Clients tell it like it is, and that's a good thing

Advisory councils can be tough but help advisers improve their business

May 11, 2013 @ 12:01 am

By Andrew Osterland

At the first meeting of his firm's advisory council, retirement planning specialist Kyle Schiffler was surprised by what he heard from his best clients.

“I thought they might say they were upset at having to work with some of my assistants, but instead they told me I needed to get more staff,” said Mr. Schiffler, an adviser with Canopy Financial Group. “One client said he was infuriated that I answered the phone once on a Saturday. I like to work hard.”

In a roundtable discussion among top advisers at the Excell Peak Advisor Alliance conference in Phoenix, Mr. Schiffler called his recent organization of an advisory council of top clients his best success story of the past year. “I get input on what I'm doing well and what I can improve on directly from my best clients,” said Mr. Schiffler, who started his practice in Minneapolis in 2002.

Advisory councils that give clients a regular chance to criticize their financial adviser may sound like a daunting prospect, but it pays off, said Ron Carson, chief executive of Carson Wealth Management Group LLC and founder of the Peak Advisor Alliance, a coaching and resource program for financial advisers. “They'll be brutally honest with you and they'll respect you for it,” said Mr. Carson, who organized his first client advisory council in the late 1990s. “It can be uncomfortable, but if you genuinely say to your clients that you want to improve your business, it will help you grow.”

Mr. Carson said that feedback from council meetings helped him improve communications with all his clients. He became more effective in shifting client relationships to associates and disclosing compensation for his now predominantly fee-based practice. He also credits his council with pushing him to change the name of his firm — formerly the Carson Retirement Planning Group.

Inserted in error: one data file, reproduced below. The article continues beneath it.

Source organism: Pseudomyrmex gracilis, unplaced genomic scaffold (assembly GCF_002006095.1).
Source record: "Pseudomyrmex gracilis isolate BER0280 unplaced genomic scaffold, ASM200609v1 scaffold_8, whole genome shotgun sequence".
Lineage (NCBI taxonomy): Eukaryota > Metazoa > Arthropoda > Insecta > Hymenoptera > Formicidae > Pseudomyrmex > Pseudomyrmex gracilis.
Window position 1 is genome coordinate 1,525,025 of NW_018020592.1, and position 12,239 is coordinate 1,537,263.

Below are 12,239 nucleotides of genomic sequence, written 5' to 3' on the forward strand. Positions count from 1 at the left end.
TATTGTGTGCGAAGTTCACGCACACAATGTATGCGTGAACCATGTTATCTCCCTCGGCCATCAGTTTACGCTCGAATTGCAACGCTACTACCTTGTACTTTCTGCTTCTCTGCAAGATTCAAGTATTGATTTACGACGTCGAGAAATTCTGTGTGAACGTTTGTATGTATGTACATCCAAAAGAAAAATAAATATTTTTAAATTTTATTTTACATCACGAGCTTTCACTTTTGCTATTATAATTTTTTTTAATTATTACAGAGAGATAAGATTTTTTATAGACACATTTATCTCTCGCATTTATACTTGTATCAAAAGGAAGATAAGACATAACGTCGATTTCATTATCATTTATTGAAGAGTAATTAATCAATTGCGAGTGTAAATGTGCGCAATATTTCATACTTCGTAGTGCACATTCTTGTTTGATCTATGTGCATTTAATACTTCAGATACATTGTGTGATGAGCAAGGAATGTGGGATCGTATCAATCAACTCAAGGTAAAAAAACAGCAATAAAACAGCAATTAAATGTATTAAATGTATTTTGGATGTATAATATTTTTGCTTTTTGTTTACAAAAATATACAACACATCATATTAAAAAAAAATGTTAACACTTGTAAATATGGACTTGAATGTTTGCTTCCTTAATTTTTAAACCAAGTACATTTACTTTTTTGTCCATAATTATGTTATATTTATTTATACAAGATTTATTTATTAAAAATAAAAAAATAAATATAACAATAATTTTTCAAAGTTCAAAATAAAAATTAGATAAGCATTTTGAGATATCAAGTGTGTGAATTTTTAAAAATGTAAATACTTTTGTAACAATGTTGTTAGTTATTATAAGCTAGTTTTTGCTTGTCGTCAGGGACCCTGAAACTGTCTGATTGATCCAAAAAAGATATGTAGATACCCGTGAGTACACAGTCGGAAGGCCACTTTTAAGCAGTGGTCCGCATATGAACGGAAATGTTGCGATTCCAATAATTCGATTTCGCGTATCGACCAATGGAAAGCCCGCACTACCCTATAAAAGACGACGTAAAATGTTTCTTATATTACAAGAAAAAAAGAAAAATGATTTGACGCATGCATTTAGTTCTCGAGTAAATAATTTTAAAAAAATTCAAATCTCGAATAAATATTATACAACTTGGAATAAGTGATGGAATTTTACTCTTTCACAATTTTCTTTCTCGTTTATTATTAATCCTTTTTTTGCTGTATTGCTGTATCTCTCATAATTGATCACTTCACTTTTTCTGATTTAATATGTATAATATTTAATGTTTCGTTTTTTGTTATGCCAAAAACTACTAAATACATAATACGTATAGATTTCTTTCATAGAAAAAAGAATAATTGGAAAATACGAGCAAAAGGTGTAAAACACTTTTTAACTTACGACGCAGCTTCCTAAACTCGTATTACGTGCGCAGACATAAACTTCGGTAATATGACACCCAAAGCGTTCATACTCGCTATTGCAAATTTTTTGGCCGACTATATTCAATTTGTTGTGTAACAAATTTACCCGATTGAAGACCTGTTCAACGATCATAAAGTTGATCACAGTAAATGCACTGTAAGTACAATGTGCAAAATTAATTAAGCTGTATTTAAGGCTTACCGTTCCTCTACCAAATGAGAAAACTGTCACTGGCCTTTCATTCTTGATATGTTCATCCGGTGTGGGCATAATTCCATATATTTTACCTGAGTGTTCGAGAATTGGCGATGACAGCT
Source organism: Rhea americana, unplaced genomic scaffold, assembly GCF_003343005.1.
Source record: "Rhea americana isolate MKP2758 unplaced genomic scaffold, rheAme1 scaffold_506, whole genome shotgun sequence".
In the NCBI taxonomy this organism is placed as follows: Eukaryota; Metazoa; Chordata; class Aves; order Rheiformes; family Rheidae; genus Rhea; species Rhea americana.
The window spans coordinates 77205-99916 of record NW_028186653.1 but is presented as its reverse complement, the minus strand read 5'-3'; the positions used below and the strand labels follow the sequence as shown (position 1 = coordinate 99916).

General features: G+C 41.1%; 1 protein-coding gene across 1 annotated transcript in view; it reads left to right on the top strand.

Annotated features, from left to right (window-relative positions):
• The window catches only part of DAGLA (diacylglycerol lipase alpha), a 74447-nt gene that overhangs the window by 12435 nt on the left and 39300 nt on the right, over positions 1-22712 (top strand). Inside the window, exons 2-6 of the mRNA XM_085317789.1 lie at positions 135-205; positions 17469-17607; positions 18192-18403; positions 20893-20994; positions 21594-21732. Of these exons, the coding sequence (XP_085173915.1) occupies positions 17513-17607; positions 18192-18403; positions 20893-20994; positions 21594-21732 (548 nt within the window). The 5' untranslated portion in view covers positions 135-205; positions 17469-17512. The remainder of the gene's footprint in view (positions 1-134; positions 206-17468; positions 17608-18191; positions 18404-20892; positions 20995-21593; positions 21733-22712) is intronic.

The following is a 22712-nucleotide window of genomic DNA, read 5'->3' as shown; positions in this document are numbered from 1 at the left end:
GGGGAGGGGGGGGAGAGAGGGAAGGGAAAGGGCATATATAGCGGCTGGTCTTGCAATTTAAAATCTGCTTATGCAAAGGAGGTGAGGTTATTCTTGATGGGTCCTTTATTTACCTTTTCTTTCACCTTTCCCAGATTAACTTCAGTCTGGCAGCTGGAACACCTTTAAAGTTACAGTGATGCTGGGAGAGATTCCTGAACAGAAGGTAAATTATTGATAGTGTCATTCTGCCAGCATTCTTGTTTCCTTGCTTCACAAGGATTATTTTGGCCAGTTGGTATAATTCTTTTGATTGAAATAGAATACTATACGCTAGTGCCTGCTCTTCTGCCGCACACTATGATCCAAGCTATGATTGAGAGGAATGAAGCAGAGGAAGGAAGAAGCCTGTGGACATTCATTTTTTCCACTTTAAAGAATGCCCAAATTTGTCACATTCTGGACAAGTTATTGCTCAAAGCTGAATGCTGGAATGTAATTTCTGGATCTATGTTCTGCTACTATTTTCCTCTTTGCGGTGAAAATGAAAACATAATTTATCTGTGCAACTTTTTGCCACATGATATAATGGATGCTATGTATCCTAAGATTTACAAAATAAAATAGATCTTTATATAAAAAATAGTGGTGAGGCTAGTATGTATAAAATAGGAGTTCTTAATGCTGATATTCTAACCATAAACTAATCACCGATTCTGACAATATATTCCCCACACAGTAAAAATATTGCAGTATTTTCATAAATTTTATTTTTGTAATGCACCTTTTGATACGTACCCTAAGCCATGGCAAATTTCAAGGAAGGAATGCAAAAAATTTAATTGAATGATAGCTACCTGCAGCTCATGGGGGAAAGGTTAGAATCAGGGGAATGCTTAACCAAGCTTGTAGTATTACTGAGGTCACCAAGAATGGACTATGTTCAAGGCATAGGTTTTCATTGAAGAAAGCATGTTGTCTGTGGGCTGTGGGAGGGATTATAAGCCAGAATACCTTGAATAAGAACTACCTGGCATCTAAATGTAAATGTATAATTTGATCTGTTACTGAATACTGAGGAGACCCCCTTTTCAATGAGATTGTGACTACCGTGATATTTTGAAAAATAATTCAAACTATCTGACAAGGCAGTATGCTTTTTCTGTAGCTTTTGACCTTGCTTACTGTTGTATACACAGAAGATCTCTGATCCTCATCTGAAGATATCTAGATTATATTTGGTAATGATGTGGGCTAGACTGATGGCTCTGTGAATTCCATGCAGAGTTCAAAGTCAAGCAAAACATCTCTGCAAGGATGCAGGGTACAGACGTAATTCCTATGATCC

“I had clients tell me that people they tried to refer to me were put off because they weren't retired. They told me, “You're a wealth manager,'” Mr. Carson said.

Mayur Dalal, chief executive of The Legacy Planning Group LLC, started his first advisory council 25 years ago and credits the meetings with being a major reason for his success.

“The councils and my clients created the brand equity of my firm,” said Mr. Dalal, who now manages $300 million in assets and only takes on new clients referred to him by existing ones. “We meet twice a year and the agenda is customized, but the question I always ask is, what should I do differently to be a better leader and a better adviser?”

Mr. Schiffler and Mr. Carson say their councils have been a major source of referral business for them. “A lot of financial advisers are afraid of doing it because they worry about criticism snowballing,” Mr. Carson said. “You stand a better chance of keeping [clients] if you do this.”


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